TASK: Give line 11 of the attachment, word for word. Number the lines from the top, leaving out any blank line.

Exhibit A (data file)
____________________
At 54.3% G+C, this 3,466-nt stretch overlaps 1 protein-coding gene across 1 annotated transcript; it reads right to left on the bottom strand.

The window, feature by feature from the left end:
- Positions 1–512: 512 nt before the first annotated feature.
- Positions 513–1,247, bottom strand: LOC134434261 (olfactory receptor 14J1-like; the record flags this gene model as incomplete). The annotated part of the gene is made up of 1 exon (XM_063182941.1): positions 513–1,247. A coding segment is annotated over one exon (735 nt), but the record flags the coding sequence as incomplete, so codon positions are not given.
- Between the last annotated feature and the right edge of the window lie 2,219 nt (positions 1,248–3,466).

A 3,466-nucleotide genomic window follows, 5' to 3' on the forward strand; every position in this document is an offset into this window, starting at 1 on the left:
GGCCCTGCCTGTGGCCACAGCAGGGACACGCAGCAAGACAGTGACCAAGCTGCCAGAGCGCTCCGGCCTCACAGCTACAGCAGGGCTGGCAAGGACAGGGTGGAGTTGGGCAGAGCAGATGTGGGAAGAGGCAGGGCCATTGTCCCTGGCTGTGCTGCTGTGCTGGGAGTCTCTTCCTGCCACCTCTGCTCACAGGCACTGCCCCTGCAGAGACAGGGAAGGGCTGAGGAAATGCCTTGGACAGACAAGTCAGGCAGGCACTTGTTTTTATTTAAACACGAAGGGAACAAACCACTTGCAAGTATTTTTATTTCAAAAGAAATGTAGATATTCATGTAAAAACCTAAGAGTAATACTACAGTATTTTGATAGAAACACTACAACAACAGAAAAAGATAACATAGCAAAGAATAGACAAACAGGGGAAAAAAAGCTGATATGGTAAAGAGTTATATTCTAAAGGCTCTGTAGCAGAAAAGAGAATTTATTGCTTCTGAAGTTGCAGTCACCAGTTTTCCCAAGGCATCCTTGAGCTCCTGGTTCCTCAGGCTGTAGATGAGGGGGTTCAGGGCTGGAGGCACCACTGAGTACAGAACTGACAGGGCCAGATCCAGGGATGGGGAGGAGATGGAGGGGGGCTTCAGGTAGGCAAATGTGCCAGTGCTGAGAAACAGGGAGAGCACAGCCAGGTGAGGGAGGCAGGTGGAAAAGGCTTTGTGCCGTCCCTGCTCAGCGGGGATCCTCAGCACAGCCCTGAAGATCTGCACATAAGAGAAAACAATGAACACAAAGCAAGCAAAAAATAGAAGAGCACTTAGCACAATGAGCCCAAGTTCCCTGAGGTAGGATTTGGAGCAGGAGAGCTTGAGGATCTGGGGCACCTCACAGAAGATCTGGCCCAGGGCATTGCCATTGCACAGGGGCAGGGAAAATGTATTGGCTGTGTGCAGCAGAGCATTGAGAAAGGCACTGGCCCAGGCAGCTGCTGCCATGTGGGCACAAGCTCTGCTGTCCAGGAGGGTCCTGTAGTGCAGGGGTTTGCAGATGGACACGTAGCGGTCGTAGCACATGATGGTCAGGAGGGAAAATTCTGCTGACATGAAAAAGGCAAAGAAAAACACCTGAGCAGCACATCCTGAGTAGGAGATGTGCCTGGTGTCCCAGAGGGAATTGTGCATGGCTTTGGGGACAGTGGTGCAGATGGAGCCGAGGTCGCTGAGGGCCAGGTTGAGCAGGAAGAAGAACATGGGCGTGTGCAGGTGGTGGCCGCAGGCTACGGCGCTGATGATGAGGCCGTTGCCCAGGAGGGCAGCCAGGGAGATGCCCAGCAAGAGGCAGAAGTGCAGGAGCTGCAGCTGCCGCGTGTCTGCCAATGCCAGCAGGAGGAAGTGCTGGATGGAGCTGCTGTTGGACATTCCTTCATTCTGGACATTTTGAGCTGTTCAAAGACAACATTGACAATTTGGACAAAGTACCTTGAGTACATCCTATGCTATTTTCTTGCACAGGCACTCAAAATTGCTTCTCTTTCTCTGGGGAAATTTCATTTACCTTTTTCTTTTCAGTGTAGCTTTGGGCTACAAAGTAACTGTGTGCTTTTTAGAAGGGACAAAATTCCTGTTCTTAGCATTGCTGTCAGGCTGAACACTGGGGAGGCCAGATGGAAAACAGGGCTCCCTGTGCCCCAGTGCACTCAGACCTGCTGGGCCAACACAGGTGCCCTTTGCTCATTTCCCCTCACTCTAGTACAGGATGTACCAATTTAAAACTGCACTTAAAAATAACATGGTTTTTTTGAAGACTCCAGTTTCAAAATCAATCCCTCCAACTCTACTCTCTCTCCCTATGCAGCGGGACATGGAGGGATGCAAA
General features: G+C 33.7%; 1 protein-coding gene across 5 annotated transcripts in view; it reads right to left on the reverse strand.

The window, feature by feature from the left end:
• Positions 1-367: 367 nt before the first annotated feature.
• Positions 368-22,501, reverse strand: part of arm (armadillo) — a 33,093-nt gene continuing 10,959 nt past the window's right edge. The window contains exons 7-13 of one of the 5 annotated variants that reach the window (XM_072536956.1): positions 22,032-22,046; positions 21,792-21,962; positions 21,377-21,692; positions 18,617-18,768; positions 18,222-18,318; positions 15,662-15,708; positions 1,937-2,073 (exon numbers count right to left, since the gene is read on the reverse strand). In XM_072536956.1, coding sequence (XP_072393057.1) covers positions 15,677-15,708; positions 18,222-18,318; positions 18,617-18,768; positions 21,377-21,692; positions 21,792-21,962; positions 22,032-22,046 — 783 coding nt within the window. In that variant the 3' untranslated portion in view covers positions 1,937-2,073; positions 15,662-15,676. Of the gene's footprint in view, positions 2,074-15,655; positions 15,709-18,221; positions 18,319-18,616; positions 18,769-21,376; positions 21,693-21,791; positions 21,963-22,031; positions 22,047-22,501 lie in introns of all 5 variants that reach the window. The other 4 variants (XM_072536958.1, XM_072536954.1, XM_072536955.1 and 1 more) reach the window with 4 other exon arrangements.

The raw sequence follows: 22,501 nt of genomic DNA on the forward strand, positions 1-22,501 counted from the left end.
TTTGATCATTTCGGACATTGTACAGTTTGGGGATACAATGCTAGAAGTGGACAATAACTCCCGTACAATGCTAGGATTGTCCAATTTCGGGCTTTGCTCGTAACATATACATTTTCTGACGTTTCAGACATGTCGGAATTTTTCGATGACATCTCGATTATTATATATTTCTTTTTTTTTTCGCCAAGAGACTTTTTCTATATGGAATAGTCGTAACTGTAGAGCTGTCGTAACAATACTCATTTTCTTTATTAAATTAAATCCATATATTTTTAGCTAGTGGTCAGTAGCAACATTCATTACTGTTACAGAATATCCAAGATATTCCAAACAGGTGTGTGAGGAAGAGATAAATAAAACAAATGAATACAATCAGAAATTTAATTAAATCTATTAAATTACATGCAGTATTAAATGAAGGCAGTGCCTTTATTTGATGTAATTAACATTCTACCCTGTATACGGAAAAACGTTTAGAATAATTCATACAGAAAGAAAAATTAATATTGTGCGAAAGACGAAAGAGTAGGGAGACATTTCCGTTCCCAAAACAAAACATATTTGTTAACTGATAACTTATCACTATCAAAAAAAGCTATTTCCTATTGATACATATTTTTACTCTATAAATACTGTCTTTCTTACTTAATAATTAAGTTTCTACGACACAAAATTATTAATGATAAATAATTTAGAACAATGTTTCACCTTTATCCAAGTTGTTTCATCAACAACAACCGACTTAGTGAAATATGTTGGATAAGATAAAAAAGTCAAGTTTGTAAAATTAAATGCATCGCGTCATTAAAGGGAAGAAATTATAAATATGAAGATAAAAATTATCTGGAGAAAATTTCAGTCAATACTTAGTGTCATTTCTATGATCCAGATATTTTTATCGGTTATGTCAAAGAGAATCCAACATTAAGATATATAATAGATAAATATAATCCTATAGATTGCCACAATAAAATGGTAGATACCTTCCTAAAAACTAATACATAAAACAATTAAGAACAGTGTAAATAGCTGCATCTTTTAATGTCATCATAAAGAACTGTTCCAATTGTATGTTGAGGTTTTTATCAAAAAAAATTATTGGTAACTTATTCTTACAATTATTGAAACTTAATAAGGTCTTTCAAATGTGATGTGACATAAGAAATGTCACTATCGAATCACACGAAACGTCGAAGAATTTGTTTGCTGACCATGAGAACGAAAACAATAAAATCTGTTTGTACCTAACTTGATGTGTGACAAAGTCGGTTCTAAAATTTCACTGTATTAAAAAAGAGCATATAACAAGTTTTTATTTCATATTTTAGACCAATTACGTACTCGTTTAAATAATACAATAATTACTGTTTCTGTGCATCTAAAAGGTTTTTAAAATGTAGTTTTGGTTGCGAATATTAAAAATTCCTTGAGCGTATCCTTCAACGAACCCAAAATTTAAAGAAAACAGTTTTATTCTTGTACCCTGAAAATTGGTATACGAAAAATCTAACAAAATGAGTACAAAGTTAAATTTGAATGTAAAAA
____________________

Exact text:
• Positions 368-22,501, reverse strand: part of arm (armadillo) — a 33,093-nt gene continuing 10,959 nt past the window's right edge. The window contains exons 7-13 of one of the 5 annotated variants that reach the window (XM_072536956.1): positions 22,032-22,046; positions 21,792-21,962; positions 21,377-21,692; positions 18,617-18,768; positions 18,222-18,318; positions 15,662-15,708; positions 1,937-2,073 (exon numbers count right to left, since the gene is read on the reverse strand). In XM_072536956.1, coding sequence (XP_072393057.1) covers positions 15,677-15,708; positions 18,222-18,318; positions 18,617-18,768; positions 21,377-21,692; positions 21,792-21,962; positions 22,032-22,046 — 783 coding nt within the window. In that variant the 3' untranslated portion in view covers positions 1,937-2,073; positions 15,662-15,676. Of the gene's footprint in view, positions 2,074-15,655; positions 15,709-18,221; positions 18,319-18,616; positions 18,769-21,376; positions 21,693-21,791; positions 21,963-22,031; positions 22,047-22,501 lie in introns of all 5 variants that reach the window. The other 4 variants (XM_072536958.1, XM_072536954.1, XM_072536955.1 and 1 more) reach the window with 4 other exon arrangements.